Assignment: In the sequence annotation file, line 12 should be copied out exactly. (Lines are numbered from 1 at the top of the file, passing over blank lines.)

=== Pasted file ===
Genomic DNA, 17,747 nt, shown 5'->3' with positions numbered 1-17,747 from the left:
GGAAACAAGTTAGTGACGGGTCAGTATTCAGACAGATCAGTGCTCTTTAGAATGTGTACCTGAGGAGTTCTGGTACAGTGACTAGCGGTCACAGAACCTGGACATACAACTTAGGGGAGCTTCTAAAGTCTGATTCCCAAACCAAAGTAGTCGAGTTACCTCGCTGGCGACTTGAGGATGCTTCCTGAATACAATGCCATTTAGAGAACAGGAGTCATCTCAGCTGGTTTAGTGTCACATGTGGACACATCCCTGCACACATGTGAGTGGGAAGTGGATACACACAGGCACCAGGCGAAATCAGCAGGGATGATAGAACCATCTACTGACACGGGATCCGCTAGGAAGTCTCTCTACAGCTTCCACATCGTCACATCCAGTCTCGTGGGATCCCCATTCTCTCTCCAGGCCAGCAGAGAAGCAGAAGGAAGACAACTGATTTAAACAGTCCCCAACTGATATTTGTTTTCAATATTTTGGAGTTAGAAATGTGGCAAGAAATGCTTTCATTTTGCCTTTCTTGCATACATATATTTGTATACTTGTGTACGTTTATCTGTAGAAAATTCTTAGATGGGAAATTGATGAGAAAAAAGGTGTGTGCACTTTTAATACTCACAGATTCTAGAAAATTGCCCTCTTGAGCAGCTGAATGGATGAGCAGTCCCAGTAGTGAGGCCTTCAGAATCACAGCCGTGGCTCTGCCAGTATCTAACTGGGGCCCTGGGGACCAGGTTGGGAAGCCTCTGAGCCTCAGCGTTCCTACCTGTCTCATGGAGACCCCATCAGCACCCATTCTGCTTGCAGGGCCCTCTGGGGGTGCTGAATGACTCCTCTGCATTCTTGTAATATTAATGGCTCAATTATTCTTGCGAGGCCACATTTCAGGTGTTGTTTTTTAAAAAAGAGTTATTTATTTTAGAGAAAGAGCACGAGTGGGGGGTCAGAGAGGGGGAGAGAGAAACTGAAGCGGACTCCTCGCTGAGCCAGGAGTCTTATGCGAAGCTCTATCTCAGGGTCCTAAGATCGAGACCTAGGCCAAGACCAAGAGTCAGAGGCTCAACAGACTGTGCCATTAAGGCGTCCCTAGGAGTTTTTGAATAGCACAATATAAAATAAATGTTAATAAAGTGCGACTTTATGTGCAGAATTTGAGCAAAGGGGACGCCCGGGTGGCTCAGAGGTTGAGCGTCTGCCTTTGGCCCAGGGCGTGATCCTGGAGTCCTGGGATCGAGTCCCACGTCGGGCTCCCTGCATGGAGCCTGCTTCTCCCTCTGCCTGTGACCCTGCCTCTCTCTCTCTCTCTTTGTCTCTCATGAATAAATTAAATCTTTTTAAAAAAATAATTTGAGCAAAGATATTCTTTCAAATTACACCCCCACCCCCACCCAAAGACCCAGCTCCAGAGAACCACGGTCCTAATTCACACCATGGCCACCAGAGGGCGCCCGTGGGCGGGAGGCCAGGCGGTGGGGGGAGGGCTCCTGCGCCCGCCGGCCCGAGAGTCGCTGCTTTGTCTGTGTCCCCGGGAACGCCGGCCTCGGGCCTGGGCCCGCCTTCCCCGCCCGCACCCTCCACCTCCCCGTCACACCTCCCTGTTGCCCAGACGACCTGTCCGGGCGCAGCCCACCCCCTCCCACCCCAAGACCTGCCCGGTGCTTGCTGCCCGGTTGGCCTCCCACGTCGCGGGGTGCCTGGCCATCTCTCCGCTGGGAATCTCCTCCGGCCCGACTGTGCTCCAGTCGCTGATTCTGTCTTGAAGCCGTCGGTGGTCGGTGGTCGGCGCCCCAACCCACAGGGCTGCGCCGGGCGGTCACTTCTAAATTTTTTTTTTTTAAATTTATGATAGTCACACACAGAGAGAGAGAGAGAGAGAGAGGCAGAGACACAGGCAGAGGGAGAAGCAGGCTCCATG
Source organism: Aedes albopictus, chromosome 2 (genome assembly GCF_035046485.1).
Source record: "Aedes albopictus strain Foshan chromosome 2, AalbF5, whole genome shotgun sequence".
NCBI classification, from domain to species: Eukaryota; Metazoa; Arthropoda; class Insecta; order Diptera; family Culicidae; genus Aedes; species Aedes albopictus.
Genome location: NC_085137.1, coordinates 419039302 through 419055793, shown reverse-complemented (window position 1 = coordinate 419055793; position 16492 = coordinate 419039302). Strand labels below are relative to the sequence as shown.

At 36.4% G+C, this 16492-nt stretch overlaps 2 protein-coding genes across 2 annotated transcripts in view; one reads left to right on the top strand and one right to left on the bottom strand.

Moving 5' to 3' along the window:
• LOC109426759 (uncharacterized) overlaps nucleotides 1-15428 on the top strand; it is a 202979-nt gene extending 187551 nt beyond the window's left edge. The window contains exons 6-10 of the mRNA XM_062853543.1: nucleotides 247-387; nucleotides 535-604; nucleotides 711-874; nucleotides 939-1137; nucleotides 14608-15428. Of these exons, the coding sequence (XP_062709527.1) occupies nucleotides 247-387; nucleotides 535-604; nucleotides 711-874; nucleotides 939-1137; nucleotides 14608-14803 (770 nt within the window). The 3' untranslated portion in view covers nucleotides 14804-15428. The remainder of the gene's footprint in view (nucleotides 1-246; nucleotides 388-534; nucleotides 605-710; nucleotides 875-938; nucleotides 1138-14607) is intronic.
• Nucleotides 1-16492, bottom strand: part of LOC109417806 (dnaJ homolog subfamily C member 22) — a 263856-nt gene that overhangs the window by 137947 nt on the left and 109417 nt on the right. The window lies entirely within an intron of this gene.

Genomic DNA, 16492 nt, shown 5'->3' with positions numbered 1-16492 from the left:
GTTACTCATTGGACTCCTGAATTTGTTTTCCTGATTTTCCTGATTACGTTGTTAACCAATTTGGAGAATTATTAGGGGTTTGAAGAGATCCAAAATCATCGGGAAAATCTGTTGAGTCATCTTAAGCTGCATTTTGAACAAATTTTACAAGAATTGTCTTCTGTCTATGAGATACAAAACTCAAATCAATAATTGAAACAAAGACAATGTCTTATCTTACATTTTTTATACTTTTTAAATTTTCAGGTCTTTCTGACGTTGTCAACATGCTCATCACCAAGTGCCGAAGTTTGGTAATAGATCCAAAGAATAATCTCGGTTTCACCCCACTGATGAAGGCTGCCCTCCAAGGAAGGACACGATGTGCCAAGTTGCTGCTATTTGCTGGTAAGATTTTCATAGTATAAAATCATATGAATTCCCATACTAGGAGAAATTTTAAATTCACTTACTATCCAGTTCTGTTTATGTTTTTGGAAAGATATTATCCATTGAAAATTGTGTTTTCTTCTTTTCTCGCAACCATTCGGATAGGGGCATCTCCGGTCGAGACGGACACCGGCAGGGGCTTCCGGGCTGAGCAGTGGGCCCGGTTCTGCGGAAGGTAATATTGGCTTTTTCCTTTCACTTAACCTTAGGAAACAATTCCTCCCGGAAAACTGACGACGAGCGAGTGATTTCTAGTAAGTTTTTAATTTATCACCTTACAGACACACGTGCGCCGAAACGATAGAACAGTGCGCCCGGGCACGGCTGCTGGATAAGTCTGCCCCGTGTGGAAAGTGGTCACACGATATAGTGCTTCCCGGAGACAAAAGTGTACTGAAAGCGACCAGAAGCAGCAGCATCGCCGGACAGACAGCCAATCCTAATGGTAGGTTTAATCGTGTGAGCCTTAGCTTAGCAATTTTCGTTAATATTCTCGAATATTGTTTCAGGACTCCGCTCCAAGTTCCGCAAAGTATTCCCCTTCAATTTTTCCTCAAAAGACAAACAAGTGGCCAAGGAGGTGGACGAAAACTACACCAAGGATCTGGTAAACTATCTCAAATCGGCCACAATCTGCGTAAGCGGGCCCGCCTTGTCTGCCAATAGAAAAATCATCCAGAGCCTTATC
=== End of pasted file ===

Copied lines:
GTTACTCATTGGACTCCTGAATTTGTTTTCCTGATTTTCCTGATTACGTTGTTAACCAATTTGGAGAATTATTAGGGGTTTGAAGAGATCCAAAATCATCGGGAAAATCTGTTGAGTCATCTTAAGCTGCATTTTGAACAAATTTTACAAGAATTGTCTTCTGTCTATGAGATACAAAACTCAAATCAATAATTGAAACAAAGACAATGTCTTATCTTACATTTTTTATACTTTTTAAATTTTCAGGTCTTTCTGACGTTGTCAACATGCTCATCACCAAGTGCCGAAGTTTGGTAATAGATCCAAAGAATAATCTCGGTTTCACCCCACTGATGAAGGCTGCCCTCCAAGGAAGGACACGATGTGCCAAGTTGCTGCTATTTGCTGGTAAGATTTTCATAGTATAAAATCATATGAATTCCCATACTAGGAGAAATTTTAAATTCACTTACTATCCAGTTCTGTTTATGTTTTTGGAAAGATATTATCCATTGAAAATTGTGTTTTCTTCTTTTCTCGCAACCATTCGGATAGGGGCATCTCCGGTCGAGACGGACACCGGCAGGGGCTTCCGGGCTGAGCAGTGGGCCCGGTTCTGCGGAAGGTAATATTGGCTTTTTCCTTTCACTTAACCTTAGGAAACAATTCCTCCCGGAAAACTGACGACGAGCGAGTGATTTCTAGTAAGTTTTTAATTTATCACCTTACAGACACACGTGCGCCGAAACGATAGAACAGTGCGCCCGGGCACGGCTGCTGGATAAGTCTGCCCCGTGTGGAAAGTGGTCACACGATATAGTGCTTCCCGGAGACAAAAGTGTACTGAAAGCGACCAGAAGCAGCAGCATCGCCGGACAGACAGCCAATCCTAATGGTAGGTTTAATCGTGTGAGCCTTAGCTTAGCAATTTTCGTTAATATTCTCGAATATTGTTTCAGGACTCCGCTCCAAGTTCCGCAAAGTATTCCCCTTCAATTTTTCCTCAAAAGACAAACAAGTGGCCAAGGAGGTGGACGAAAACTACACCAAGGATCTGGTAAACTATCTCAAATCGGCCACAATCTGCGTAAGCGGGCCCGCCTTGTCTGCCAATAGAAAAATCATCCAGAGCCTTATC